Mains Paper 2: Economic Development| Indian Economy and issues relating to planning, mobilization of resources, growth, development and employment.
From UPSC perspective, the following things are important:
Prelims level: Basic knowledge of the Indian economy in contemporary context.
Mains level: The news-card analyses the measures to boost the Indian economy in present context, in a brief manner.
- As the Union budget is set to be announced tomorrow, several economists believe that private consumption, investment demands must rise to boost the Indian economy.
Precarious situation of the Indian economy
- When the current government took over in 2014, the declared fiscal deficit was at 4.5 per cent while the actual was estimated to be in the range of 5.5 per cent.
- The gap between these two figures was because the previous government incurred off balance-sheet expenses like oil bonds (issued to the tune of Rs 1,42,202 crore and not reflected in government accounts),
- It withheld income tax refunds and rolled over to the next year payments which would have ideally come in towards the end of financial year 2013-14.
India was part of the “fragile five”
- Coupled with weakness on the external account, India was part of a group that was informally referred to as the “fragile five” — countries being the weakest links in the global economy.
Govt managed its financial affairs in a very prudent manner
- Falling global oil prices were leveraged to generate better revenue for the government.
- Measures like demonetisation and the Goods and Services Tax (GST) were launched,
- Establishing audit trail and ownership of money and simplification in indirect tax structure.
- Macroeconomic parameters like inflation and fiscal deficit have been contained,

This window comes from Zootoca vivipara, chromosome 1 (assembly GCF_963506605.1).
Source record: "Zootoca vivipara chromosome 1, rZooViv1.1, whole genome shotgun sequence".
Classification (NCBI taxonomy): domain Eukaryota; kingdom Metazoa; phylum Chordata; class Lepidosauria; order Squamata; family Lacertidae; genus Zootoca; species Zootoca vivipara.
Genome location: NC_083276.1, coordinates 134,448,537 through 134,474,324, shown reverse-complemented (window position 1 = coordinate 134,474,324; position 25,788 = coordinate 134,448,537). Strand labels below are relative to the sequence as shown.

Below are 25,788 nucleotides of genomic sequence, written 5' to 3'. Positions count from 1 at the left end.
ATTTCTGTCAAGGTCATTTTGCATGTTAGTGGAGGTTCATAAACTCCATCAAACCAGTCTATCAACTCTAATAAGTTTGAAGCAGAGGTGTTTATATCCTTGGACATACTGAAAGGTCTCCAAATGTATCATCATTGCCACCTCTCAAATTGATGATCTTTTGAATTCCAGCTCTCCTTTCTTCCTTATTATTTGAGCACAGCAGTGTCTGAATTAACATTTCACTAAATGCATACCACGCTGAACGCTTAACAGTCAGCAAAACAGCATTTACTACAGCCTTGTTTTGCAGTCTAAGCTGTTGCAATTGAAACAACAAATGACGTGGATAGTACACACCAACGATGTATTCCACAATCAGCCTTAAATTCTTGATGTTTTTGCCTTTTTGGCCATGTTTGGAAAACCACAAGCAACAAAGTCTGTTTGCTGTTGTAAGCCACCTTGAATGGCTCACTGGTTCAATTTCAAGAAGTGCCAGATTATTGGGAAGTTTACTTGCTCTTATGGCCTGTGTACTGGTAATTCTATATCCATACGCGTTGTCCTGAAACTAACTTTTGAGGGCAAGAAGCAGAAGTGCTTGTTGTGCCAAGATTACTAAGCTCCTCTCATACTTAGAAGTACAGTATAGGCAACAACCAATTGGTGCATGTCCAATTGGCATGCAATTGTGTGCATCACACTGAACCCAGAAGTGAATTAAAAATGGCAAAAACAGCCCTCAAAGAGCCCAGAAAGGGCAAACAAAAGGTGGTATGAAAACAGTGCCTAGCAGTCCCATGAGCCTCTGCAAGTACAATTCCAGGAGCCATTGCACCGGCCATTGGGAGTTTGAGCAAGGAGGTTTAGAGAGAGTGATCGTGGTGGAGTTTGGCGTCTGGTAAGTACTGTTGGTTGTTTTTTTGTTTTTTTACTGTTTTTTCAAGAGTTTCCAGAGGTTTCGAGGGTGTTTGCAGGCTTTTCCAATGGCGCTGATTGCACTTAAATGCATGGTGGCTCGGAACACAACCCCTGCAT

- the current account deficit is manageable and foreign exchange reserves and GDP growth rates are inching higher.
- In doing so, the government has not sacrificed any essential expenditure.
Indian economy during 2014-15 to 2018-19
- As per the publicly available data, the 2014-15 to 2018-19 period has seen the best combination of GDP growth rate (high) and inflation (low).
- Success on the macro-economic management front has been one of the biggest achievements of the government.
- India is not only one of the fastest-growing economy, but also the sixth-largest economy in the world.
- PwC’s annual Global Economy Watch report projects India’s real GDP growth in 2019-20 at 7.6 per cent.
- Accordingly, India is likely to surpass UK in 2019 rankings of world’s largest economies and occupy the fifth position.
Achieving a higher and participative level of GDP growth
- At the centre of all initiatives is the ordinary citizen of India and the goal is to ameliorate her condition of living.
- The target is to achieve a higher level of GDP growth and to make it as wide and participative as possible.
- In the roadmap for doing so, macroeconomic parameters are self-imposed road signs.
- The government should consider ground realities while making its economic policies.
- Currently, agriculture and allied sectors are facing some challenges due to lack of sufficient demand for their output.
- The Micro, Small and Medium Enterprises (MSMEs) sector is another segment that is facing headwinds due to lack of liquidity in the financial system and lack of demand.
- Increased demand brings in private investment and if there is resource constraint with the government, fiscal expansion is the way out.
Need to create demand
- The economy will grow only when there is sufficient demand.
- Government expenditure has increased tremendously in the last five years and sectors like steel and cement have benefited immensely.
- However, private consumption and investment demands need to increase further.
- For this there is scope for expansionary fiscal policies, particularly when inflation is low.
- Fiscal discipline during the last five years has been one of the best and has given the government the elbow room to boost expenditure.
- The government might consider measures like interest subvention on agricultural loans,
- direct cash transfer to farmers based on their landholdings,
- relaxation in income tax slabs for the lower-middle and the middle class and
- injection of liquidity in the financial sector to boost credit availability.
- These measures might put some upward pressure on inflation which might not be such a bad thing.
- Cash transfers to farmers are constrained by the lack of updated land records with the state governments and a way around it must be found.
- Such a transfer will boost demand for agricultural and non-agricultural products in the rural areas and help the agriculture and MSME sectors.